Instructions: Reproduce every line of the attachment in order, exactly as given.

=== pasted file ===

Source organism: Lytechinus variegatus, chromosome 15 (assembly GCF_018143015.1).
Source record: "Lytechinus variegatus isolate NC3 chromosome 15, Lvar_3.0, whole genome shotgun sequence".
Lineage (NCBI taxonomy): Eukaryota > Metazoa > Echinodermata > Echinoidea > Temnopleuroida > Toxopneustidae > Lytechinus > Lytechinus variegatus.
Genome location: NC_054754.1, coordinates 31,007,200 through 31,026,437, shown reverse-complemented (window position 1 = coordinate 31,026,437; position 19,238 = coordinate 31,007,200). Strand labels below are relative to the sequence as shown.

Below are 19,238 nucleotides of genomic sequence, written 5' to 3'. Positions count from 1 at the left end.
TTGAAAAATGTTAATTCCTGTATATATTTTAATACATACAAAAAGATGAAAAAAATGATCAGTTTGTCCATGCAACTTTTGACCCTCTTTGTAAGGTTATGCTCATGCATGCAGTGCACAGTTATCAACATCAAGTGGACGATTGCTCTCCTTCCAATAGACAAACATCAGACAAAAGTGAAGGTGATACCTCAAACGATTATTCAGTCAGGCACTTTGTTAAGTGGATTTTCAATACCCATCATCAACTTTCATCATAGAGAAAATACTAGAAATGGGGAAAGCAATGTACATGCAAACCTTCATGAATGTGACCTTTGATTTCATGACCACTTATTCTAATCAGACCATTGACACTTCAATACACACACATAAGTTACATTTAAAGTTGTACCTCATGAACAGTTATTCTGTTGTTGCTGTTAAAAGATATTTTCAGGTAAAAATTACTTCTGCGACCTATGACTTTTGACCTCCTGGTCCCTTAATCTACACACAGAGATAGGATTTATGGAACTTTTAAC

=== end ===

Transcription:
Source organism: Lytechinus variegatus, chromosome 15 (assembly GCF_018143015.1).
Source record: "Lytechinus variegatus isolate NC3 chromosome 15, Lvar_3.0, whole genome shotgun sequence".
Lineage (NCBI taxonomy): Eukaryota > Metazoa > Echinodermata > Echinoidea > Temnopleuroida > Toxopneustidae > Lytechinus > Lytechinus variegatus.
Genome location: NC_054754.1, coordinates 31,007,200 through 31,026,437, shown reverse-complemented (window position 1 = coordinate 31,026,437; position 19,238 = coordinate 31,007,200). Strand labels below are relative to the sequence as shown.

Below are 19,238 nucleotides of genomic sequence, written 5' to 3'. Positions count from 1 at the left end.
TTGAAAAATGTTAATTCCTGTATATATTTTAATACATACAAAAAGATGAAAAAAATGATCAGTTTGTCCATGCAACTTTTGACCCTCTTTGTAAGGTTATGCTCATGCATGCAGTGCACAGTTATCAACATCAAGTGGACGATTGCTCTCCTTCCAATAGACAAACATCAGACAAAAGTGAAGGTGATACCTCAAACGATTATTCAGTCAGGCACTTTGTTAAGTGGATTTTCAATACCCATCATCAACTTTCATCATAGAGAAAATACTAGAAATGGGGAAAGCAATGTACATGCAAACCTTCATGAATGTGACCTTTGATTTCATGACCACTTATTCTAATCAGACCATTGACACTTCAATACACACACATAAGTTACATTTAAAGTTGTACCTCATGAACAGTTATTCTGTTGTTGCTGTTAAAAGATATTTTCAGGTAAAAATTACTTCTGCGACCTATGACTTTTGACCTCCTGGTCCCTTAATCTACACACAGAGATAGGATTTATGGAACTTTTAAC